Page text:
With the increase in energy and food costs and Europe’s huge unmet demand for natural gas, developing countries are facing new strains on people and economies. The sudden spike in food prices threatens to worsen political and social tensions in many developing countries, with devastating impacts on the poorest and most vulnerable. In parts of Eastern and Southern Africa, for example, about 66 million people are at risk of a food emergency or famine. In May 2022, we announced support for a global response to the food security crisis, with up to $30 billion in financing through August 2023, including $12 billion in new projects, to cushion the effect of higher prices and boost agricultural production and supply. The response builds on our experience from the last food price crisis and incorporates our data and analytical work, including the Commodity Markets Outlook. And in July 2022, I joined leaders of the IMF and UN agencies in calling for urgent action to improve global food security by providing quick support to the vulnerable, facilitating trade and international food supplies, boosting production, and investing in climate-resilient agriculture.
The disruption of energy supplies is lowering growth, especially for economies that depend on fuel imports. Higher prices for natural gas and shortages are putting fertilizer supplies and crop yields at risk, destabilizing electricity grids, and increasing the use of heavily polluting fuels. The world urgently needs to increase the supply of energy and massively expand reliable access to electricity in poorer countries. This will require major new investments in cleaner energy, energy efficiency, and electricity grids and transmission. The fundamental realignment of Europe’s energy sources away from dependence on Russia requires major increases in electricity generation from natural gas, hydropower, geothermal, and nuclear power to provide a less carbon-intensive baseload to maintain and expand electricity grids.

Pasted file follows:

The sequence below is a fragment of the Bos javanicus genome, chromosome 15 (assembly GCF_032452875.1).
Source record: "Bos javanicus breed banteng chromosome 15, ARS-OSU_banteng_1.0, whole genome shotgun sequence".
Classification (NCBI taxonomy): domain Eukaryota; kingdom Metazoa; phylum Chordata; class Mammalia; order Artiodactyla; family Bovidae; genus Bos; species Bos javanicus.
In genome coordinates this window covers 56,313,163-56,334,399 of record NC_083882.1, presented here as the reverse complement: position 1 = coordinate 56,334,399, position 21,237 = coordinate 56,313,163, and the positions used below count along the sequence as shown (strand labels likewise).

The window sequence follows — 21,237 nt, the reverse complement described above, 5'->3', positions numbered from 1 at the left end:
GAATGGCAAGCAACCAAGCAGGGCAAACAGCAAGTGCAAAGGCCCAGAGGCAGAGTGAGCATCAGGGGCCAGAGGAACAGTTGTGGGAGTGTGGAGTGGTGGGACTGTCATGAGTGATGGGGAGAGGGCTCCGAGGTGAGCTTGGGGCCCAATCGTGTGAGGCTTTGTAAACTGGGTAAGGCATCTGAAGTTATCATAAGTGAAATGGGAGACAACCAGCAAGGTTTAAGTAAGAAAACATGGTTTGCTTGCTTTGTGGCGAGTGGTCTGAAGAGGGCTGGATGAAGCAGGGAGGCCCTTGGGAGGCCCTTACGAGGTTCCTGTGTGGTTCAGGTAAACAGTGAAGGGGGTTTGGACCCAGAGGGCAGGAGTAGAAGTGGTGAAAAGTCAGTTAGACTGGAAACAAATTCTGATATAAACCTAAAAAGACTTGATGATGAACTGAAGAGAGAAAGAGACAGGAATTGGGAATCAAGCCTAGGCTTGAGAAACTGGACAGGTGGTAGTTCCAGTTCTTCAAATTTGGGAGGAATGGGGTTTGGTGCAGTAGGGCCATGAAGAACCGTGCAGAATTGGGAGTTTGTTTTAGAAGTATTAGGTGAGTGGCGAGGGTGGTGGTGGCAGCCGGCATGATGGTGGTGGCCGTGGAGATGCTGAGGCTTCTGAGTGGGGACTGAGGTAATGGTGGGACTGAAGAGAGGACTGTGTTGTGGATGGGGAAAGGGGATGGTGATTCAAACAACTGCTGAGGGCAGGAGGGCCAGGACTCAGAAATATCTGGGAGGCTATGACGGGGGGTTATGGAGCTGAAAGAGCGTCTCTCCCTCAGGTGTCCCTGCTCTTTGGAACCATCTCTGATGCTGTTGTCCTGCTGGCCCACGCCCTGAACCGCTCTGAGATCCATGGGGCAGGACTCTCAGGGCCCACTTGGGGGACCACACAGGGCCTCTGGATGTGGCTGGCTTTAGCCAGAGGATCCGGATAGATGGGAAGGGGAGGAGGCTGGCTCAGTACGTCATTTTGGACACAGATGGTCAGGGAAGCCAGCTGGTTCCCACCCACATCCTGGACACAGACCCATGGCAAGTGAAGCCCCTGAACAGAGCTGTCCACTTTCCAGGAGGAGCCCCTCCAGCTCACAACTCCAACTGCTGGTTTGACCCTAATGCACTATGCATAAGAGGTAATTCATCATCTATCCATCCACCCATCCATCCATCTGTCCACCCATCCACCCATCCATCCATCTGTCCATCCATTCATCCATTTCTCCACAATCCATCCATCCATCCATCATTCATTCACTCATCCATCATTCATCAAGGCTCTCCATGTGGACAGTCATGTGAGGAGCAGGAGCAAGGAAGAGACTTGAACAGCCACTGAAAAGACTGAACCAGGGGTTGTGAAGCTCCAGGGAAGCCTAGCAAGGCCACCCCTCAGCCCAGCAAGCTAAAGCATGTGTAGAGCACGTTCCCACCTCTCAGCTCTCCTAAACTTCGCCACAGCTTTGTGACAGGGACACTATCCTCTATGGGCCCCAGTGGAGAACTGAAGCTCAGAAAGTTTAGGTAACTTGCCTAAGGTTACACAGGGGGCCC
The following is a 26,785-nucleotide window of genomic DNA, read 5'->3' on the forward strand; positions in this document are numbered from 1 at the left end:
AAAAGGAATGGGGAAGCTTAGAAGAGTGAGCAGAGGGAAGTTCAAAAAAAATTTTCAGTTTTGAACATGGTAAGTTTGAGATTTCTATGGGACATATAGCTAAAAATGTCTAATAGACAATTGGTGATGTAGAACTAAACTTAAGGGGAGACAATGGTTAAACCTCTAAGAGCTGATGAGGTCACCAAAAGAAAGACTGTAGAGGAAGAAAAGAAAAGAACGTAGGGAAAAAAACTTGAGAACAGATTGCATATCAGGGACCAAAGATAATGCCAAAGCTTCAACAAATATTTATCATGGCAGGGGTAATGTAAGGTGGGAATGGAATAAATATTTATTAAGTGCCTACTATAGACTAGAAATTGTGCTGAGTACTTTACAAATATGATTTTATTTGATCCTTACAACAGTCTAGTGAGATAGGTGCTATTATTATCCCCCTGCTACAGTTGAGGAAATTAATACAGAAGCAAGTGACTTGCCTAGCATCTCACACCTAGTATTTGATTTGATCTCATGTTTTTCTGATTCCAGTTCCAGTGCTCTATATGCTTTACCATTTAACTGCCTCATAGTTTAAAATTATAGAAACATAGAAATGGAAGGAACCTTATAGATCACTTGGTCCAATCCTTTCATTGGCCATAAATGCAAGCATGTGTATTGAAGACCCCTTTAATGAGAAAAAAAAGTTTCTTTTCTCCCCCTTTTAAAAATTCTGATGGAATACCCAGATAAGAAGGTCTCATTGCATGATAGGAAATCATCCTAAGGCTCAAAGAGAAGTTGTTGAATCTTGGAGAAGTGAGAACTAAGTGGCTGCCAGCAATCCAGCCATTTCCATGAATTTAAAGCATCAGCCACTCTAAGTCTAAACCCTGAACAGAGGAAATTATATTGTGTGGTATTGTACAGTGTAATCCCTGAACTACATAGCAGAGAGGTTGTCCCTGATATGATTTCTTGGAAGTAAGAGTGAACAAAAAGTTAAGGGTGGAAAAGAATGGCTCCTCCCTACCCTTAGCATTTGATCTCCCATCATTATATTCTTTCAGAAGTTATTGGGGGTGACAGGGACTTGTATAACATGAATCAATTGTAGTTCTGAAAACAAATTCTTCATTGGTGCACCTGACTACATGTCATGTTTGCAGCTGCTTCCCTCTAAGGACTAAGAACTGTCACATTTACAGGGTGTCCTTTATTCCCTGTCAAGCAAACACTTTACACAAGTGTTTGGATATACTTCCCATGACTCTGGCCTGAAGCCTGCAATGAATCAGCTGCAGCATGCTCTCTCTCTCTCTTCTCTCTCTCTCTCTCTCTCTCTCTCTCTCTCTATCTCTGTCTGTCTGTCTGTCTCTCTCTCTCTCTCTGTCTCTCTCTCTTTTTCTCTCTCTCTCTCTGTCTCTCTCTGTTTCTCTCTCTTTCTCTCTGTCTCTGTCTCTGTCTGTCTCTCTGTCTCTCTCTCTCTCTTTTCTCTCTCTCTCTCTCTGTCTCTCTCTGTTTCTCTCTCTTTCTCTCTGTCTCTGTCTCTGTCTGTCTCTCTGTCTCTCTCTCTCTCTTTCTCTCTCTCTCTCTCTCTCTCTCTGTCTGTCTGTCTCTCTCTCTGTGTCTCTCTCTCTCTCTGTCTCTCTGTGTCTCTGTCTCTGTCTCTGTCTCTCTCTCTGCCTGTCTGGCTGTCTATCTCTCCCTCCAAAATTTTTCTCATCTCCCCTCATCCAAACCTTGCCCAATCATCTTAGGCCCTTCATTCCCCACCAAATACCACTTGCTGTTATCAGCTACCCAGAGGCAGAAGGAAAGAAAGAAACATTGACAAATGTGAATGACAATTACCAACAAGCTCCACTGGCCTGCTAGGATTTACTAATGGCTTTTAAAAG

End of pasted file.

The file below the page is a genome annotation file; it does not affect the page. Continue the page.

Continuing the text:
Climate change and extreme weather are steadily increasing their pressure on economies and societies, particularly in fragile settings. The Bank Group’s Climate Change Action Plan 2021–25 seeks to integrate climate and development, identify and develop the most impactful projects to reduce greenhouse gas emissions and adapt to climate change, increase direct financing throughout the Bank Group. It will provide avenues for the global community to provide the huge flow of new grant funding needed for global public goods in poorer countries. Innovative financial tools, such as green bonds and the Wildlife Conservation Bond we launched in March 2022—the first of its kind—will need to expand. The Climate Change Action Plan has also introduced a new core diagnostic: Country Climate and Development Reports. As of the end of July 2022, we had published the first of these reports for Türkiye, Vietnam, and the G5 Sahel region. I’m also pleased that, with this annual report, we are introducing much greater transparency in the Bank’s climate disclosures.
A major consequence of the current crises is the huge buildup in government debt. For many of the poorest countries, the debt burden is unsustainable or at high risk. Deep debt reduction will be necessary to allow new investment and growth. We work closely with the IMF and other partners to help countries strengthen their transparency, governance, and accountability—all key steps in debt sustainability. We also continue to call on official and private sector creditors to participate quickly and fully in efforts to reduce debt stocks. Under current creditor-country policies, expected debt payments by the poorest countries to their creditors in 2022 and 2023 will greatly exceed all the development assistance available to these countries. Our World Development Report 2022 examines polices to mitigate interconnected financial risks and steer the world toward a sustainable and equitable recovery.
I was pleased to welcome many colleagues back to our offices this year. We continue to adapt our work model to protect staff health and well-being while recognizing the value of physical interaction in delivering high-quality results for clients and career development. The Bank Group’s anti-racism task force continues our important work to fight racism and racial discrimination within our institution and in countries where we work. I remain committed to fostering a culture of openness and trust and improving diversity and inclusion across the organization, also through our task force on workplace culture.
The crises affecting our client countries are deep-seated, but I am confident we can make a difference. To meet these challenges, we must draw on the innovation and dedication of our staff, the strength of our partnerships, and the resolve of the global community. The World Bank Group remains committed to helping countries overcome these challenges and work toward a more resilient and sustainable future.
President of the World Bank Group and Chairman of the Board of Executive Directors